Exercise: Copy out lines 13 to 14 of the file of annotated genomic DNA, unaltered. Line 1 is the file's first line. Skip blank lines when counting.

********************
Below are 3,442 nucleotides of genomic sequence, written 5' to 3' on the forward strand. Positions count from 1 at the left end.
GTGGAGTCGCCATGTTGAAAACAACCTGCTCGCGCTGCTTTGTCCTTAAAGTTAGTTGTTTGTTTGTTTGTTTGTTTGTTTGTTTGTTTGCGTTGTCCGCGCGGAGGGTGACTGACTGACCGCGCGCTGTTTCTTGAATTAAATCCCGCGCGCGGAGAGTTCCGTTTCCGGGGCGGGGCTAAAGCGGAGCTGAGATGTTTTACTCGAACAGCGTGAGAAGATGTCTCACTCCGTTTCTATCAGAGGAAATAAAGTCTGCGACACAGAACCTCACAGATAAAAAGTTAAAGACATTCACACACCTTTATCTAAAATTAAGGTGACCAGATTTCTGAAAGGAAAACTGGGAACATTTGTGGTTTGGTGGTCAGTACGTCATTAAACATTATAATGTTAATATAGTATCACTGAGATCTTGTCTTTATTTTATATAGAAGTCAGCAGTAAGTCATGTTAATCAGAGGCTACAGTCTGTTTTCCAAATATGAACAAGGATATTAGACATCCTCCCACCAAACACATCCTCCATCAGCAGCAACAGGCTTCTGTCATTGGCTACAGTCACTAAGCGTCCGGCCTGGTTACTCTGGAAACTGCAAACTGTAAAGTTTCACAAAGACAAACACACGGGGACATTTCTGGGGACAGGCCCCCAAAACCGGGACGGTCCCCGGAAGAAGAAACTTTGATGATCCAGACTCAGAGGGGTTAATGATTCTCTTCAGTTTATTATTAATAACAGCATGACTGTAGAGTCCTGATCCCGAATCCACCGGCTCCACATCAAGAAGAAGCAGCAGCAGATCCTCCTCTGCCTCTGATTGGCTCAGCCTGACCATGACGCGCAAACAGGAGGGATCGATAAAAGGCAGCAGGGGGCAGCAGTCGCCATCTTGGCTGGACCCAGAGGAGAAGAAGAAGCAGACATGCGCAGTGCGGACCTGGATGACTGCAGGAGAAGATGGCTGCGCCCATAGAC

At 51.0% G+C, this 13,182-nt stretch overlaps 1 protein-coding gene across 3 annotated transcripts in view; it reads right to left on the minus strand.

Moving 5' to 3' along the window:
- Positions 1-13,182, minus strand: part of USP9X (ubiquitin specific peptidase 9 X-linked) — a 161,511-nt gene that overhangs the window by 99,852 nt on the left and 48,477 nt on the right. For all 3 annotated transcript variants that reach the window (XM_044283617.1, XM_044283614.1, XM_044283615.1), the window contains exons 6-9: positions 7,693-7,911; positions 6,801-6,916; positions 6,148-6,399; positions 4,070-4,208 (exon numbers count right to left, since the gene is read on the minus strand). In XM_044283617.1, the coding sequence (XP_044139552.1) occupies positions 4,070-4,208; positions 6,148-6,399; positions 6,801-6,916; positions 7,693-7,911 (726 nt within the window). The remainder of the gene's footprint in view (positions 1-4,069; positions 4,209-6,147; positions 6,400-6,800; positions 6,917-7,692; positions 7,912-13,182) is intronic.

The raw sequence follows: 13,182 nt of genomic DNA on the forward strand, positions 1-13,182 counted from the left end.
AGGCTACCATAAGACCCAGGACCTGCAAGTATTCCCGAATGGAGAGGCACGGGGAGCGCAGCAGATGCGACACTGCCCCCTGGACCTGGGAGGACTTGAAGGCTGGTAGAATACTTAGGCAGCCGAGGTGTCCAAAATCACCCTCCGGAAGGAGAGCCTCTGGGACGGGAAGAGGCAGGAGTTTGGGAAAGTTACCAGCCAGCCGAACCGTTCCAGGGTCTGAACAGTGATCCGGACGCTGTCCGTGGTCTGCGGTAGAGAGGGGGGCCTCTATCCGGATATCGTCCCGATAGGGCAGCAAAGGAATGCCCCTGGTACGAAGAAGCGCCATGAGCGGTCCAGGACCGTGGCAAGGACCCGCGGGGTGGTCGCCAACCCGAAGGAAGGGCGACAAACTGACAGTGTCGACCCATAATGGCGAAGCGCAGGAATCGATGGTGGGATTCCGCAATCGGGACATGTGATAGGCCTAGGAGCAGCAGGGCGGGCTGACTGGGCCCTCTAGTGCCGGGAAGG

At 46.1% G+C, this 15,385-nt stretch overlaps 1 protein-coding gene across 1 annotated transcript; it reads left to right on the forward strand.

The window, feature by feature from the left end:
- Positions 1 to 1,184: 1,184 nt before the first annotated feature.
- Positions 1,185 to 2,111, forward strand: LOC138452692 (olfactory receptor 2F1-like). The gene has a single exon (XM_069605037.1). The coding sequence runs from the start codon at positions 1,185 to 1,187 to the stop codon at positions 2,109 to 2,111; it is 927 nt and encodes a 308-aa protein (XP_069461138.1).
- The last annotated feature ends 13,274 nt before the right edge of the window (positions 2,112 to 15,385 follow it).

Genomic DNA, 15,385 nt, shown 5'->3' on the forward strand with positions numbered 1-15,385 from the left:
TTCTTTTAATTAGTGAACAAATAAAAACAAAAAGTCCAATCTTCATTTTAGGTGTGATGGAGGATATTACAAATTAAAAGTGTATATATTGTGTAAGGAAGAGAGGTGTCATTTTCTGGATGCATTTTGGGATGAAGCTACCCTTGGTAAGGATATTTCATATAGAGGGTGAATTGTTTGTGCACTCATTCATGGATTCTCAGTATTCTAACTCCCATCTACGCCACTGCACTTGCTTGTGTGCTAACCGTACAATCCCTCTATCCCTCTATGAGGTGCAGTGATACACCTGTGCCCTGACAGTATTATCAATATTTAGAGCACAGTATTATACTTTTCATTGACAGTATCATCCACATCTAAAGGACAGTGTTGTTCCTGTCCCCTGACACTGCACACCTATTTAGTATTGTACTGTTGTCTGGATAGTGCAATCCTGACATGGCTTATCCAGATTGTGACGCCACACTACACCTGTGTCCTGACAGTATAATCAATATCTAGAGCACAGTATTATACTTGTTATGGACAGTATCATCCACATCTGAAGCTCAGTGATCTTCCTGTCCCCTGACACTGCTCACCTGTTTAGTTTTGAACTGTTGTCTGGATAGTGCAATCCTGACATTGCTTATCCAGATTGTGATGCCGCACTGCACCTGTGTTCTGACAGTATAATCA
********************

Genomic DNA, 15,385 nt, shown 5'->3' on the forward strand with positions numbered 1-15,385 from the left:
TTCTTTTAATTAGTGAACAAATAAAAACAAAAAGTCCAATCTTCATTTTAGGTGTGATGGAGGATATTACAAATTAAAAGTGTATATATTGTGTAAGGAAGAGAGGTGTCATTTTCTGGATGCATTTTGGGATGAAGCTACCCTTGGTAAGGATATTTCATATAGAGGGTGAATTGTTTGTGCACTCATTCATGGATTCTCAGTATTCTAACTCCCATCTACGCCACTGCACTTGCTTGTGTGCTAACCGTACAATCCCTCTATCCCTCTATGAGGTGCAGTGATACACCTGTGCCCTGACAGTATTATCAATATTTAGAGCACAGTATTATACTTTTCATTGACAGTATCATCCACATCTAAAGGACAGTGTTGTTCCTGTCCCCTGACACTGCACACCTATTTAGTATTGTACTGTTGTCTGGATAGTGCAATCCTGACATGGCTTATCCAGATTGTGACGCCACACTACACCTGTGTCCTGACAGTATAATCAATATCTAGAGCACAGTATTATACTTGTTATGGACAGTATCATCCACATCTGAAGCTCAGTGATCTTCCTGTCCCCTGACACTGCTCACCTGTTTAGTTTTGAACTGTTGTCTGGATAGTGCAATCCTGACATTGCTTATCCAGATTGTGATGCCGCACTGCACCTGTGTTCTGACAGTATAATCA